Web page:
The War of the Worlds (1953). Directed by: Byron Haskin. Starring: Gene Barry, Ann Robinson, Cedric Hardwicke.
Welcome back to the Vault of Secrets, where we’ll be unearthing another classic (or not-so-classic) vintage horror film for your delectation. Tonight’s film may be one of the most famous that we’ve done on the program, the original cinematic adaptation of H.G. Wells’ The War of the Worlds.
Though it was technically directed by Byron Haskin (Robinson Crusoe on Mars, among others), it is most often associated with the name of its producer, George Pal. Pal was originally given the reins of the film by Cecil B. DeMille, who had been proposed to direct the film when the rights were initially purchased back in the Twenties.
While the 1953 version was the first time the story made its way to film, it certainly wasn’t the first time that a cinematic adaptation was considered. After Orson Welles’ famed radio broadcast on the eve of Halloween in 1938, there was some talk of him turning it into his first feature film, though he declined. Alfed Hitchcock was also proposed to direct a version in the 1930s that never came to pass, and stop-motion giant Ray Harryhausen went so far as to create test footage for his own version of The War of the Worlds shortly after he finished production on Mighty Joe Young.
Pal’s version was a huge success and it supposedly pleased the estate of H.G. Wells to such an extent that Pal was offered his choice of any other Wells property to direct, which led to his excellent 1960 version of The Time Machine.
I watched The War of the Worlds on Amazon’s instant video service, where it’s available in HD and free to Prime subscribers. It looks absolutely brilliant in HD. The Technicolor really pops, and the picture is as clear and sharp as you could ask for. Watching The War of the Worlds for the first time, I feel it’s a film that is incredibly familiar. Not only does everyone already know the story, but pretty much every alien invasion movie since has owed at least some debt to it. When the first meteor comes down and the crowd in town sees it is a moment that seems as if it has recurred in cinema so many times that it’s impossible to separate it from the status of modern myth. And, of course, there’s the recent Spielberg adaptation of the same material, and the big invasion film of our time, Independence Day, which owes a substantial debt to Pal’s War of the Worlds.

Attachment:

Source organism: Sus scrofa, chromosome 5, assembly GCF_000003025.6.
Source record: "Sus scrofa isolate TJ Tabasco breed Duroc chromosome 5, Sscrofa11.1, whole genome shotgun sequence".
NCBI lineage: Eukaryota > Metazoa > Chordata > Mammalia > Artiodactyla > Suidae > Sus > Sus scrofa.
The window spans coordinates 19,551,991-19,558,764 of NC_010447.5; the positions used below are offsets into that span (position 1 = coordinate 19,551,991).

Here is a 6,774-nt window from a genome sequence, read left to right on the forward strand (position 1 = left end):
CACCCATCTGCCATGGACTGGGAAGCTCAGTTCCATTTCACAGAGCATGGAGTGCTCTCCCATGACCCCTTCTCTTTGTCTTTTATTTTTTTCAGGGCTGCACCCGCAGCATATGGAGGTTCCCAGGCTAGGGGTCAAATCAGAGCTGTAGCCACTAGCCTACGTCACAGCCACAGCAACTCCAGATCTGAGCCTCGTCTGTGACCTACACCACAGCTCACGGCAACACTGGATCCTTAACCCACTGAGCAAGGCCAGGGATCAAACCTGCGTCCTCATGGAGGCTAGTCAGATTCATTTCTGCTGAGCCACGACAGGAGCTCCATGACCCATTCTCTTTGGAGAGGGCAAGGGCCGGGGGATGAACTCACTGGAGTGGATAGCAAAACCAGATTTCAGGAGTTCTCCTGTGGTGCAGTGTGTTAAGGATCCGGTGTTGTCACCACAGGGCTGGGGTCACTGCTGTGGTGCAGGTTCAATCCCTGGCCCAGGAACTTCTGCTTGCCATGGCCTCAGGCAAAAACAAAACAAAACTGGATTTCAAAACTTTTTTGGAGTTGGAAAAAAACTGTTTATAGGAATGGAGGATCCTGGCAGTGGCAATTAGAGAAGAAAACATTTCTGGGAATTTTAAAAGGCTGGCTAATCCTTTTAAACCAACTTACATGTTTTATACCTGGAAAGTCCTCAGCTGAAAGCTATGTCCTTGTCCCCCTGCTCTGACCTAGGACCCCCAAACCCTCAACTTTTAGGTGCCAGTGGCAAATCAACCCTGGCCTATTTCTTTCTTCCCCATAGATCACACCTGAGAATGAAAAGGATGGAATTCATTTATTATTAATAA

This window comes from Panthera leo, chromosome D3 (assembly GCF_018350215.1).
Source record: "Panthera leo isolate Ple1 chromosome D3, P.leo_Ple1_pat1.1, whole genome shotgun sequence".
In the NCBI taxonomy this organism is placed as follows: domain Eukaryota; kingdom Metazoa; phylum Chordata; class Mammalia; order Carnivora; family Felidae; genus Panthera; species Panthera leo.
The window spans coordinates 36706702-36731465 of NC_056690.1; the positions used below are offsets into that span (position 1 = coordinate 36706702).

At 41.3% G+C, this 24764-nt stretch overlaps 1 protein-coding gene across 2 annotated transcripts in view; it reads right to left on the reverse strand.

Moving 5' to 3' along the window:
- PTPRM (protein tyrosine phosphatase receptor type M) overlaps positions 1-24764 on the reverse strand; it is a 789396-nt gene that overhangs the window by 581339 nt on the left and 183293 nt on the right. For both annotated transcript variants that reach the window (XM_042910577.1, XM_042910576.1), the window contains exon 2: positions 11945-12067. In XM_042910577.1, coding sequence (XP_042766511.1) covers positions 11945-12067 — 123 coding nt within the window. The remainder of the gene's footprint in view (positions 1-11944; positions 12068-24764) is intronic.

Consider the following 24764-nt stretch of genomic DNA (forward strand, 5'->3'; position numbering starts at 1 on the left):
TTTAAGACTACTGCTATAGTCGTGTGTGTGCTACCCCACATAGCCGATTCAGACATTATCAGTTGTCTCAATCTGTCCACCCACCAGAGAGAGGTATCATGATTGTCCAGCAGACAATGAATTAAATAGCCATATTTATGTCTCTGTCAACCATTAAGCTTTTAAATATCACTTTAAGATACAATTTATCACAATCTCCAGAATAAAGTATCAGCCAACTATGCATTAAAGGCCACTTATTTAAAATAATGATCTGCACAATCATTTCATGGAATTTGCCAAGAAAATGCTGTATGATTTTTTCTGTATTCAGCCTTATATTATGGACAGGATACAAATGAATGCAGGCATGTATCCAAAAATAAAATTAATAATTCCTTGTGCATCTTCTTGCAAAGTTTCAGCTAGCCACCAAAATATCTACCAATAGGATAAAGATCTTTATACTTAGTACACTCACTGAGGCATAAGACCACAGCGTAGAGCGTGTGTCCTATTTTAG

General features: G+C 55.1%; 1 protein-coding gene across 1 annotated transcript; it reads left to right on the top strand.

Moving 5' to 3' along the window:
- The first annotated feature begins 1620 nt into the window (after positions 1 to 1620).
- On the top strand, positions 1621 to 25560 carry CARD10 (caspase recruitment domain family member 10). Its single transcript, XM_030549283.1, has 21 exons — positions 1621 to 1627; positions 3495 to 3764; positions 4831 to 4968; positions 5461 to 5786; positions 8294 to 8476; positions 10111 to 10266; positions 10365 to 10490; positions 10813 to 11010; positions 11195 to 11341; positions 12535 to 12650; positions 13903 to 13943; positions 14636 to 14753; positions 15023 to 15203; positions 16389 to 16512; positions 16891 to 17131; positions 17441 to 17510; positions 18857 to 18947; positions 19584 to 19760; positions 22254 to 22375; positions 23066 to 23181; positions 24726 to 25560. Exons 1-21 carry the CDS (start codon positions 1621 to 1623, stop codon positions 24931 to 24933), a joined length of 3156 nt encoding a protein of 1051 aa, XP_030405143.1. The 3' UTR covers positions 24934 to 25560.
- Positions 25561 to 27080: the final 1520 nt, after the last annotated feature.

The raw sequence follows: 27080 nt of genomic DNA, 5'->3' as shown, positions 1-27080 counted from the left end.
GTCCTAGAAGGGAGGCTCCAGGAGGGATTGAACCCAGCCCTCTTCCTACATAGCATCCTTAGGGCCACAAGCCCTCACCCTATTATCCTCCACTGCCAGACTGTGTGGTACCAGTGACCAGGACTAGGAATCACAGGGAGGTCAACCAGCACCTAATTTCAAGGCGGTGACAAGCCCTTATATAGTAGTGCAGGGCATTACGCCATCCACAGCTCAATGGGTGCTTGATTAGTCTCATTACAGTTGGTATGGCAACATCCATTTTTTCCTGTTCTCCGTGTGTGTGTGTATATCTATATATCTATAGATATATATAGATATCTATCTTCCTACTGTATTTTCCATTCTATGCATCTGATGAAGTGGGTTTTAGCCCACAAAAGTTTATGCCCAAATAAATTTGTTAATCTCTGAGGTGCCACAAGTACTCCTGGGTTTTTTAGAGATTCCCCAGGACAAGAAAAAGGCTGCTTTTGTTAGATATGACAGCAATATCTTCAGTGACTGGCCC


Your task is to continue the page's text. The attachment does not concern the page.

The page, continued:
Perhaps surprisingly, though, amidst all that familiarity, the film still feels remarkably fresh and effective, in no small part thanks to the absolutely incredible special effects of the Martian ships, which supposedly cost more than half the film’s total budget to make. They’re worth every penny. Their heat rays make a distinctive sound that’s been literally repurposed into the noises of dozens of other ray guns throughout science fiction history. The ships themselves, as designed by Albert Noziki, are immediately iconic and weirdly graceful. I knew what the ships looked like long before I ever saw the movie, of course. They’re far too famous in sci-fi and horror circles for anyone not to recognize them. But knowing what they look like, and seeing them in action for the first time, are two very different things. One thing I didn’t realize is that, while they’re not the tripods of the novel or the later Spielberg adaptations, they are a sort of tripod after all, not really flying but instead being suspended on three invisible magnetic “legs” that are produced in one of the film’s best effects, with subtle lights to indicate the positions of the “legs” and sparks going off on the ground where they touch. The effects used to achieve their forcefields are equally spectacular, though sadly, both forcefield and leg effects mostly only show up in the first major encounter with the ships, which is one of the most effective special effects sequences I’ve ever seen in a film, old or new.
However impressive the effects of the ships in the George Pal version of the film, though, it’s hard for a die-hard Harryhausen fan like me not to wish and wonder for the Harryhausen version that never was.
That’s it for tonight’s program, but be sure to join us next time when we visit a family whose science has gone mad!